Using Nucleic Acid Scavengers to Limit Innate Immune Activation on Cancer Cells and Thereby Inhibit Metastasis

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Breast cancers (BC) remain the most lethal malignancies amongst women. Subtype heterogeneity and aggressive invasion are believed to be major contributors for poor outcomes. Triple negative breast cancers (TNBC) are notoriously aggressive, difficult to treat, pro-inflammatory and highly metastatic. Patients that are diagnosed with localized, surgically resectable tumors are treated with neoadjuvant (preoperative) and adjuvant (post-operative) chemotherapy in the hopes of eliminating micro- and oligo-metastatic disease. However, a majority of these patients progress to metastatic disease even under the selective pressure of our current aggressive therapeutic armament. Tumor metastases to tropic organ sites – primarily the lungs, bones, and brain – can wreak havoc on patients with triple-negative breast cancer. Unfortunately, most patients with metastatic TNBC decline quickly. In order to change the tide against pancreatic cancer and other aggressively metastatic tumor types, there need to be new clinical approaches in the arena of anti-metastatic therapeutics.Tumor metastasis is an incredibly complex process involving interactions between tumor cells, the tumor microenvironment (TME), the surrounding stromal tissues, blood and lymphatic vessels, and the innate and adaptive immune systems. The earliest steps of the metastatic cascade require the tumor cells to undergo the epithelial-to-mesenchymal transition (EMT) in order to have the appropriate morphology, detach from the primary tumor site, invade/intravasate into the stroma and reach the host’s blood or lymphatic vessels in order to travel to distant sites. Even once in the circulation, the tumor cell has to survive the turbulent hemodynamic environment before embedding itself into the distant organ site. Various immune sensors also contribute to this complex interplay, especially the toll-like family of receptors (TLRs). These receptors evolved as a part of the innate immune system to detect pathogen-associated molecular patterns (PAMPs) to combat infectious pathogens including bacteria, fungi and viruses. They can also respond to molecular motifs from self – also known as damage-associated molecular patterns (DAMPs). These receptors are typically expressed by immune cells such as macrophages, dendritic cells, and neutrophils but in recent times have been shown to be expressed on both cancer cells and stromal cells within the tumor. The expression and activation of these receptors by either PAMPs and/or DAMPs has been implicated in tumor progression and metastasis in a variety of solid and hematologic malignancies. Going beyond their utility to act as universal antidotes for aptamers (which was already beyond their initial purpose as gene delivery tools), our lab previously discovered that a subset of nucleic-acid binding polymers (NABPs) could behave as nucleic -acid scavengers (NAS). Previously we determined that NASs can block metastatic signals elicited by nucleic acid-containing damage-associated molecular patterns (NA DAMPs) in the pancreatic cancer setting. By behaving as anti-inflammatory compounds scavenging extracellular nucleic acids and associated protein complexes that promote pathological activation of TLRs, our lab demonstrated their efficacy in various murine models of disease including systemic lupus erythematosus, sepsis, and influenza infection. Nucleic-acid mediated TLR signaling also facilitates tumor progression and metastasis in several malignancies, including pancreatic cancer and breast cancer. In the first part of this dissertation, we observe that TNBC cells express TLR9, are responsive to TLR9 ligands, and treatment of TNBC cells with chemotherapy increases the release of such NA DAMPs in culture. Chemotherapy derived and BC-patient derived DAMPs increase TLR9 activation and TNBC cell invasion in vitro; however, treatment with the NAS PAMAM-G3 significantly counteracts such effects. NAS treatment in a spontaneous BC murine model (MMTV-PyMT) also led to diminished lung metastatic burden. Thus, NAS may prove useful for inhibiting pathological processes (e.g. metastasis) and represent a novel combination therapeutic approach. The second part of this dissertation, we focused on a clinical descriptive project whereby we took plasma from breast cancer patients pre- and post-neoadjuvant chemotherapy. Our goal was to get an overview of the immune landscape in these patients and if there was any functional consequence of chemotherapy treatment on invasive potential in vitro. While the work shows promise, it really is laying down the groundwork for better understanding what immune mediators are upregulated upon standard-of-care therapies. The last part of this dissertation covers ongoing projects that I started but was unable to bring all the way to publication. Among these are the optimization of cytokine arrays using monocytes and various sources of in vitro or ex vivo NA DAMPs. I also detail a little of the work we carried out building the immune panels to better track and interrogate antigen-tagged pancreatic cancer cells and where they metastasize as well as the effect of PAMAM-G3 in our murine models of cancer. And finally, a small vignette concerning the role of cancer-associated tumor thrombosis and how we can utilize the highly pro-thrombotic KPC pancreatic cancer mouse model to be imaged via a fluorescence labeled thrombin aptamer.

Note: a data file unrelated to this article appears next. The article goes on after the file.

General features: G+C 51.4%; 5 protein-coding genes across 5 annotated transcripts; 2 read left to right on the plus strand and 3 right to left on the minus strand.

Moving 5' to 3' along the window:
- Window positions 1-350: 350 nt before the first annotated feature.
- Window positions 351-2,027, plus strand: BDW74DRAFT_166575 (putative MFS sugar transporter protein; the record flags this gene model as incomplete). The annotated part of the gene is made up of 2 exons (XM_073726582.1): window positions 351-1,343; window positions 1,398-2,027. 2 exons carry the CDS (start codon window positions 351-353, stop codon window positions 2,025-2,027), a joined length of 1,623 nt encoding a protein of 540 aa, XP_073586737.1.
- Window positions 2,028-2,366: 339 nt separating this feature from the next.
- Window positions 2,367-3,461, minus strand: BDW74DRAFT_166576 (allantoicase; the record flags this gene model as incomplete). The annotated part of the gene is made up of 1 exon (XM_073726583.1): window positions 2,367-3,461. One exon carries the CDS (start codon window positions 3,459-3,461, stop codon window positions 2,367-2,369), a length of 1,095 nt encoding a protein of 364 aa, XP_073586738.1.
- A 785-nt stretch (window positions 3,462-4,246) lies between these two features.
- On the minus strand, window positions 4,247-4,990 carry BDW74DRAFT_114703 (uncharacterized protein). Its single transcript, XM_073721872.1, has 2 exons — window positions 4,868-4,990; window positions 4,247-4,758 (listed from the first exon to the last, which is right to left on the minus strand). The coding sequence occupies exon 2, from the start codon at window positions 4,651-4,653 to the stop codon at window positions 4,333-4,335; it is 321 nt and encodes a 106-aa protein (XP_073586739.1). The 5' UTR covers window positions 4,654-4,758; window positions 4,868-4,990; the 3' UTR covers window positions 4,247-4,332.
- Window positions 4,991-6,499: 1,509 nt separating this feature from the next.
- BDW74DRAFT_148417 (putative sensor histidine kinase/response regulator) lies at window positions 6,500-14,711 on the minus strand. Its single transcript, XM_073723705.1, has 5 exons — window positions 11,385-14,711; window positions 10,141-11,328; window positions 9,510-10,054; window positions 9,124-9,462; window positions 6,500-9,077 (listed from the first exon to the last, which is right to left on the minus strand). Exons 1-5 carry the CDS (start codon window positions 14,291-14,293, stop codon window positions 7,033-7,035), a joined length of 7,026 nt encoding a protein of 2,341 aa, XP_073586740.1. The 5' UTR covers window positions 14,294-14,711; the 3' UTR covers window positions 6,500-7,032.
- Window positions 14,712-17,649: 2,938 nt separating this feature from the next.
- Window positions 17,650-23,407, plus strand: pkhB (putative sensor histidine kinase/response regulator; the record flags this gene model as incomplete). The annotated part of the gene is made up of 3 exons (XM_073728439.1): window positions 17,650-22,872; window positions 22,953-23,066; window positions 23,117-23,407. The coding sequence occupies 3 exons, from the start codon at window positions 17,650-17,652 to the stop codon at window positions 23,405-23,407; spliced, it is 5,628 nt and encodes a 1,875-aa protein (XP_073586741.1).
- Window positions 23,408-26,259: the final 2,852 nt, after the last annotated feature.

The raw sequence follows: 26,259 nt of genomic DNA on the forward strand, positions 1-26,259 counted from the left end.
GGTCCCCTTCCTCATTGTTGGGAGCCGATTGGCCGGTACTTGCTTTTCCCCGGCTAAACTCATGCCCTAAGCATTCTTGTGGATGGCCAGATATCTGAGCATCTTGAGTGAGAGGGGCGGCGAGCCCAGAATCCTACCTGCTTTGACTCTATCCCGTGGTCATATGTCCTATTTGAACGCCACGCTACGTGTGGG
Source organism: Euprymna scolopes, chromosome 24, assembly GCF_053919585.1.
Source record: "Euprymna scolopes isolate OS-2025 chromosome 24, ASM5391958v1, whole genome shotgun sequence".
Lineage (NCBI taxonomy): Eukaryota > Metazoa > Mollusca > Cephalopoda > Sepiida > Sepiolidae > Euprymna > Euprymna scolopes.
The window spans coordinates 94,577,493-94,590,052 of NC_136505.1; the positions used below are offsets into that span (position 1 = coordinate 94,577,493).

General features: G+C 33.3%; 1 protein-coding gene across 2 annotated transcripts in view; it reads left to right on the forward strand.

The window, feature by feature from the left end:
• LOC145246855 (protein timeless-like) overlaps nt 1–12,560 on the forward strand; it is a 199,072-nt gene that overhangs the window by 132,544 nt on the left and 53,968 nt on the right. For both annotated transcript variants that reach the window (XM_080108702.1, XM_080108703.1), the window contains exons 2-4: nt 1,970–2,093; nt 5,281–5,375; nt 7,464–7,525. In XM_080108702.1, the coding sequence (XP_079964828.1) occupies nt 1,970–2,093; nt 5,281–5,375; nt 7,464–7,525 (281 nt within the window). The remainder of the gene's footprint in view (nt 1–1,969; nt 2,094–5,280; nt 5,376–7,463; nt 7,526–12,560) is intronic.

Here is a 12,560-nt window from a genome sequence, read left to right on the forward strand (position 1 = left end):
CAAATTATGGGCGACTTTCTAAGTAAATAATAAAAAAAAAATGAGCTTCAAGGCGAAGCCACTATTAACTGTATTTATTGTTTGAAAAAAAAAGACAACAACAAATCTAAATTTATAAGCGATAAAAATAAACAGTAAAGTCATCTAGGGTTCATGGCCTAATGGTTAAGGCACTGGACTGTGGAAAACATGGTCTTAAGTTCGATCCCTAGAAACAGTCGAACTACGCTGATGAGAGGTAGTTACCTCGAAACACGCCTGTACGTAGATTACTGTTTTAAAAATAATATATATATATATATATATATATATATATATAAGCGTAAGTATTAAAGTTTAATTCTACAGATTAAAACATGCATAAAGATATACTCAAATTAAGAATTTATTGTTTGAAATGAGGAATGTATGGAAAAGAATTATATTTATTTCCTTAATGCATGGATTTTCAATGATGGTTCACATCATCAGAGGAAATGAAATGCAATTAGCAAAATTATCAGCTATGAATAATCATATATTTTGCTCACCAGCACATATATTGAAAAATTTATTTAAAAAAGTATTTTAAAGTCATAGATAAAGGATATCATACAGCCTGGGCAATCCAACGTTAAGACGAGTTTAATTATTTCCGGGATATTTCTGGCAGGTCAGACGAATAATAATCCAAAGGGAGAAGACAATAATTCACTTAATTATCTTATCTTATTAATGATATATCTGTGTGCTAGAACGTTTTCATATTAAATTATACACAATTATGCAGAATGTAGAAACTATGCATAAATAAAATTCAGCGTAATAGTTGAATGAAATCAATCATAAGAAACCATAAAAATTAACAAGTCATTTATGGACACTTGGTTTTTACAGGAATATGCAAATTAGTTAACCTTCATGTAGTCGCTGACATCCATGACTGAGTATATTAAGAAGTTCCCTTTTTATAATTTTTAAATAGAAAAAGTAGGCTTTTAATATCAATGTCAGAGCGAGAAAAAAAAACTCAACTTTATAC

Eteshola, Elias (2021). Using Nucleic Acid Scavengers to Limit Innate Immune Activation on Cancer Cells and Thereby Inhibit Metastasis. Dissertation, Duke University. Retrieved from


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